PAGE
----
The Colonel was reaching down her handbag; his cheery: “Looks as if it would be rough!” aroused her. Glad to be alone, and tired enough now, she sought the ladies’ cabin, and slept through the crossing, till the voice of the old stewardess awakened her: “You’ve had a nice sleep. We’re alongside, miss.” Ah! if she were but that now! She had been dreaming that she was sitting in a flowery field, and Lennan had drawn her up by the hands, with the words: “We’re here, my darling!”
On deck, the Colonel, laden with bags, was looking back for her, and trying to keep a space between him and his wife. He signalled with his chin. Threading her way towards him, she happened to look up. By the rails of the pier above she saw her husband. He was leaning there, looking intently down; his tall broad figure made the people on each side of him seem insignificant. The clean-shaved, square-cut face, with those almost epileptic, forceful eyes, had a stillness and intensity beside which the neighbouring faces seemed to disappear. She saw him very clearly, even noting the touch of silver in his dark hair, on each side under his straw hat; noting that he seemed too massive for his neat blue suit. His face relaxed; he made a little movement of one hand. Suddenly it shot through her: Suppose Mark had travelled with them, as he had wished to do? For ever and ever now, that dark massive creature, smiling down at her, was her enemy; from whom she must guard and keep herself if she could; keep, at all events, each one of her real thoughts and hopes! She could have writhed, and cried out; instead, she tightened her grip on the handle of her bag, and smiled. Though so skilled in knowledge of his moods, she felt, in his greeting, his fierce grip of her shoulders, the smouldering of some feeling the nature of which she could not quite fathom. His voice had a grim sincerity: “Glad you’re back—thought you were never coming!” Resigned to his charge, a feeling of sheer physical faintness so beset her that she could hardly reach the compartment he had reserved. It seemed to her that, for all her foreboding, she had not till this moment had the smallest inkling of what was now before her; and at his muttered: “Must we have the old fossils in?” she looked back to assure herself that her Uncle and Aunt were following. To avoid having to talk, she feigned to have travelled badly, leaning back with closed eyes, in her corner. If only she could open them and see, not this square-jawed face with its intent gaze of possession, but that other with its eager eyes humbly adoring her. The interminable journey ended all too soon. She clung quite desperately to the Colonel’s hand on the platform at Charing Cross. When his kind face vanished she would be lost indeed! Then, in the closed cab, she heard her husband’s: “Aren’t you going to kiss me?” and submitted to his embrace.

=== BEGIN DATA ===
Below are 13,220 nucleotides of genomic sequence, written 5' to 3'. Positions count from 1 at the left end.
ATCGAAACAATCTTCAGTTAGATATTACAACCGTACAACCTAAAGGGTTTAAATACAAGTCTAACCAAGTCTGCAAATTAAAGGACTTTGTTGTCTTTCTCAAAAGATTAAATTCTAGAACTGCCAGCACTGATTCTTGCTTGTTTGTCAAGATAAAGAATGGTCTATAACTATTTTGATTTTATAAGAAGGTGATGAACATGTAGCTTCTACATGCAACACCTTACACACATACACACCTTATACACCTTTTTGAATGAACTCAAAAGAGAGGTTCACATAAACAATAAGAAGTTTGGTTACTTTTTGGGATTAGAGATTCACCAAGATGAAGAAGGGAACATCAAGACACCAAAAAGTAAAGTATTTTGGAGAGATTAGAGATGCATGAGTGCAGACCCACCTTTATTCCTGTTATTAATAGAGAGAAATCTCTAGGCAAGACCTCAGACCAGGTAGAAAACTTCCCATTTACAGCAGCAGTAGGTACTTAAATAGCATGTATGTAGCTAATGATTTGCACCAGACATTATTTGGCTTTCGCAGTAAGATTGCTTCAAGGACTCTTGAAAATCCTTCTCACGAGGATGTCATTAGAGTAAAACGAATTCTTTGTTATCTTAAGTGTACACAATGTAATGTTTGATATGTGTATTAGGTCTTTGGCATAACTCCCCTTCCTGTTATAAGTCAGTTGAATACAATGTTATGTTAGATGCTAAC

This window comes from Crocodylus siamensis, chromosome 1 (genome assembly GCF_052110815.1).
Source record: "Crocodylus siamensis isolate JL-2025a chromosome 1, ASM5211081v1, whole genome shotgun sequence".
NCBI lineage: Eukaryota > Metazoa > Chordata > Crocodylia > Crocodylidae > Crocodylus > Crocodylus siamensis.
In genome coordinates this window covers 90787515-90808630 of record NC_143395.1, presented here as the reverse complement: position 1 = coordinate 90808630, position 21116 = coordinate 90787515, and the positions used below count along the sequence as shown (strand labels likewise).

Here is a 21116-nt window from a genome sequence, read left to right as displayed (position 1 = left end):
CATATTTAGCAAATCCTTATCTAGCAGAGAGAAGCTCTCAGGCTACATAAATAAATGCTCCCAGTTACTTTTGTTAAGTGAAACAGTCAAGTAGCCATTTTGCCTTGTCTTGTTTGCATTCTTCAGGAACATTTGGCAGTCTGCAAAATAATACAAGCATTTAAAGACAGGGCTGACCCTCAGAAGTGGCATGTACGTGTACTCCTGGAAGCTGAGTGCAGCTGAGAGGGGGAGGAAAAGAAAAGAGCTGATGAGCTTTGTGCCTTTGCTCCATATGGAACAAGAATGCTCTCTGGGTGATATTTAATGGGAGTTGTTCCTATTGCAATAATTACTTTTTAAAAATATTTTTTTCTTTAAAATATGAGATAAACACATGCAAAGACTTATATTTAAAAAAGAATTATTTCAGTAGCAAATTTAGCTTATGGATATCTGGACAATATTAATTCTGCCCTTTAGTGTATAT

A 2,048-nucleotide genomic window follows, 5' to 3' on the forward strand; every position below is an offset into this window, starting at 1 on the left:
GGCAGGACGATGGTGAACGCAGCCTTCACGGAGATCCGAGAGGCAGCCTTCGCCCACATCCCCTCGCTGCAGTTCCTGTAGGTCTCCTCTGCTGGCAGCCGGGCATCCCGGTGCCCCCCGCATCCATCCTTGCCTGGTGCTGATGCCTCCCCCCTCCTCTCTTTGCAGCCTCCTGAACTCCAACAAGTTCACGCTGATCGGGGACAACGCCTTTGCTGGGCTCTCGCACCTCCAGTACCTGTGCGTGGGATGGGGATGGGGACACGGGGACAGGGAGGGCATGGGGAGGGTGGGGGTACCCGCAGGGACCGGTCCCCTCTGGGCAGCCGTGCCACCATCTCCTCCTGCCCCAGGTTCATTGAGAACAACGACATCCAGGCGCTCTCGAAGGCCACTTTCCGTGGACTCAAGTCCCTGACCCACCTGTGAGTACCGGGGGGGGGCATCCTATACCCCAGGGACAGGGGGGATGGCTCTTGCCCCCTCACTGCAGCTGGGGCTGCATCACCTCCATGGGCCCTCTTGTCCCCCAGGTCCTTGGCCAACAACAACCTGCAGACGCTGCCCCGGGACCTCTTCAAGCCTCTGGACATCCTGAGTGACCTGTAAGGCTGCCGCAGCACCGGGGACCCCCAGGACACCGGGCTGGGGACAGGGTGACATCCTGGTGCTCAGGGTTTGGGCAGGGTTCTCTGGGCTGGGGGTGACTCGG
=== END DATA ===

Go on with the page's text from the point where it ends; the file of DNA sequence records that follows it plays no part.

She tried so hard to think: What does it matter? It’s not I, not my soul, my spirit—only my miserable lips!